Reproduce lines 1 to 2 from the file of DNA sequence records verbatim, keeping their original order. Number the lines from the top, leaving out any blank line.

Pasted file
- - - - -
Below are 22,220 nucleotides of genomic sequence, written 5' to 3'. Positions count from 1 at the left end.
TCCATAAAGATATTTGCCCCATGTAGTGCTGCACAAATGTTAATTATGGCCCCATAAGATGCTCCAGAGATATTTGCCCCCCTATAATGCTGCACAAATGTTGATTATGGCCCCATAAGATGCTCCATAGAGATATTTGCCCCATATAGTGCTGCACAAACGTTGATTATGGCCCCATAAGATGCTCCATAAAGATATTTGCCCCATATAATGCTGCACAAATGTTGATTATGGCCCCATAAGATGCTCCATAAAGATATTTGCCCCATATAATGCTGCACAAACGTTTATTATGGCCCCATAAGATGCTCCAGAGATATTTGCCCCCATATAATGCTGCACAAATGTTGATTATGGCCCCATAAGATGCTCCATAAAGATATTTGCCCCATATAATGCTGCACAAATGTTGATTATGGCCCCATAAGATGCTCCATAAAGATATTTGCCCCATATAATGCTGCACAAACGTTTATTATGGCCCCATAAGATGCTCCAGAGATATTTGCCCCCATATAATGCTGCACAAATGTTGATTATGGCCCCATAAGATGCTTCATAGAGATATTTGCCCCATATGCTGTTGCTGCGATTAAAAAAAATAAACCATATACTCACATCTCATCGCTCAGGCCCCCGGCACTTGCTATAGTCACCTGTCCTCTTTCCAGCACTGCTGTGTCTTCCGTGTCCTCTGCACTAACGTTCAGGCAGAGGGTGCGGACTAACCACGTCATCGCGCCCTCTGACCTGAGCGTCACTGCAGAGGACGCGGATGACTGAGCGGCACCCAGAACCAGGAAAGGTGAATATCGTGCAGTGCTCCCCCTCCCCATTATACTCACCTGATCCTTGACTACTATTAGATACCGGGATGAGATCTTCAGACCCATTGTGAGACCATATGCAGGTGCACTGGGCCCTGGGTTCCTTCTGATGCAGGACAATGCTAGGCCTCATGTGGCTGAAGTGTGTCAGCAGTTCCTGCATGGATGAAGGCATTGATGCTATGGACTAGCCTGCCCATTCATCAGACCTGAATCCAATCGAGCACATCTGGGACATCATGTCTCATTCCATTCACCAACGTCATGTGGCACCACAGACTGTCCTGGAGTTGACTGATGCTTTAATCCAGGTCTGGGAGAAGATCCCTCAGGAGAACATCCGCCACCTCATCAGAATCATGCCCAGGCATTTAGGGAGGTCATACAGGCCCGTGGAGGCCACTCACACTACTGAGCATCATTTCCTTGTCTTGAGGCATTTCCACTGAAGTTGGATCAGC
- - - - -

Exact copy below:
Below are 22,220 nucleotides of genomic sequence, written 5' to 3'. Positions count from 1 at the left end.
TCCATAAAGATATTTGCCCCATGTAGTGCTGCACAAATGTTAATTATGGCCCCATAAGATGCTCCAGAGATATTTGCCCCCCTATAATGCTGCACAAATGTTGATTATGGCCCCATAAGATGCTCCATAGAGATATTTGCCCCATATAGTGCTGCACAAACGTTGATTATGGCCCCATAAGATGCTCCATAAAGATATTTGCCCCATATAATGCTGCACAAATGTTGATTATGGCCCCATAAGATGCTCCATAAAGATATTTGCCCCATATAATGCTGCACAAACGTTTATTATGGCCCCATAAGATGCTCCAGAGATATTTGCCCCCATATAATGCTGCACAAATGTTGATTATGGCCCCATAAGATGCTCCATAAAGATATTTGCCCCATATAATGCTGCACAAATGTTGATTATGGCCCCATAAGATGCTCCATAAAGATATTTGCCCCATATAATGCTGCACAAACGTTTATTATGGCCCCATAAGATGCTCCAGAGATATTTGCCCCCATATAATGCTGCACAAATGTTGATTATGGCCCCATAAGATGCTTCATAGAGATATTTGCCCCATATGCTGTTGCTGCGATTAAAAAAAATAAACCATATACTCACATCTCATCGCTCAGGCCCCCGGCACTTGCTATAGTCACCTGTCCTCTTTCCAGCACTGCTGTGTCTTCCGTGTCCTCTGCACTAACGTTCAGGCAGAGGGTGCGGACTAACCACGTCATCGCGCCCTCTGACCTGAGCGTCACTGCAGAGGACGCGGATGACTGAGCGGCACCCAGAACCAGGAAAGGTGAATATCGTGCAGTGCTCCCCCTCCCCATTATACTCACCTGATCCTTGACTACTATTAGATACCGGGATGAGATCTTCAGACCCATTGTGAGACCATATGCAGGTGCACTGGGCCCTGGGTTCCTTCTGATGCAGGACAATGCTAGGCCTCATGTGGCTGAAGTGTGTCAGCAGTTCCTGCATGGATGAAGGCATTGATGCTATGGACTAGCCTGCCCATTCATCAGACCTGAATCCAATCGAGCACATCTGGGACATCATGTCTCATTCCATTCACCAACGTCATGTGGCACCACAGACTGTCCTGGAGTTGACTGATGCTTTAATCCAGGTCTGGGAGAAGATCCCTCAGGAGAACATCCGCCACCTCATCAGAATCATGCCCAGGCATTTAGGGAGGTCATACAGGCCCGTGGAGGCCACTCACACTACTGAGCATCATTTCCTTGTCTTGAGGCATTTCCACTGAAGTTGGATCAGC